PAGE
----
This situation is all the more disturbing when it is considered that the sworn statements contained in the both the Complaint and the Affidavit in Support Of the Motion for Summary Judgment expressly and falsely assert that Defendant SUSAN STEELE executed the Loan Agreement. This is compounded by the sworn statement of Shana Richmond, Plaintiff’s foreclosure specialist, which is dated April 28, 2010 and which contains the same painfully obvious mis-statements of fact. Going further, Plaintiff’s counsel has submitted an Affirmation dated December 2, 2010 which purports to comply with Administrative Order no. AO548/10 in which he ratifies and confirms, in essence, the incorrect assertions in the Complaint and the Summary Judgment application. Aside from the papers themselves, it appears that counsel’s affirmation runs afoul of the provisions of 22 NYCRR § 130-1.1.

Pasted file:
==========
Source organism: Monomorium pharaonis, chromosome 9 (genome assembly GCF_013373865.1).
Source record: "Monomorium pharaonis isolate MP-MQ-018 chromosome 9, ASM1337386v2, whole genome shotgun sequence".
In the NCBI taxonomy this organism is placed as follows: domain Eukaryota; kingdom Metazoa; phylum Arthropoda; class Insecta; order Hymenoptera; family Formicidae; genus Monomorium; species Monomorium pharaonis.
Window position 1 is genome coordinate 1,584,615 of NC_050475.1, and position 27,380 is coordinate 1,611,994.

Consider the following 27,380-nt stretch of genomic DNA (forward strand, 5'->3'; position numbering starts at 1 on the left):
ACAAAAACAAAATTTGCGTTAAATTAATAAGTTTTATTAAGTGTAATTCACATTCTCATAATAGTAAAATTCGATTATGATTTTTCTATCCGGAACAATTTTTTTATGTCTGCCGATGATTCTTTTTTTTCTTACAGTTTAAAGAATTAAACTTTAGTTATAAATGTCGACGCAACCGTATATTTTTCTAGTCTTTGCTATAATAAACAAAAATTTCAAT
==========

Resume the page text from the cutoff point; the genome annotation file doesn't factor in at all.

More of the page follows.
An action claiming foreclosure of a mortgage is a suit in equity, Jamaica Savings Bank v. M.S. Investment Co. 274 NY 215 (1937), and the very commencement of the proceeding invokes the equity jurisdiction of the Supreme Court. Thus, in order to obtain equitable relief, the applicant must come before the Court with clean hands, else such relief will be denied. Thus, where a party comes before the Court and is shown to have acted in a manner which is offensive to good conscience, fairness and justice, that party will be completely without recourse in a court of equity, no matter what his legal rights may be, York v. Searles 97 AD 331 92nd Dept. 1904), aff’d 189 NY 573 (1907). Stated a bit differently, in order to obtain equity, one must do equity.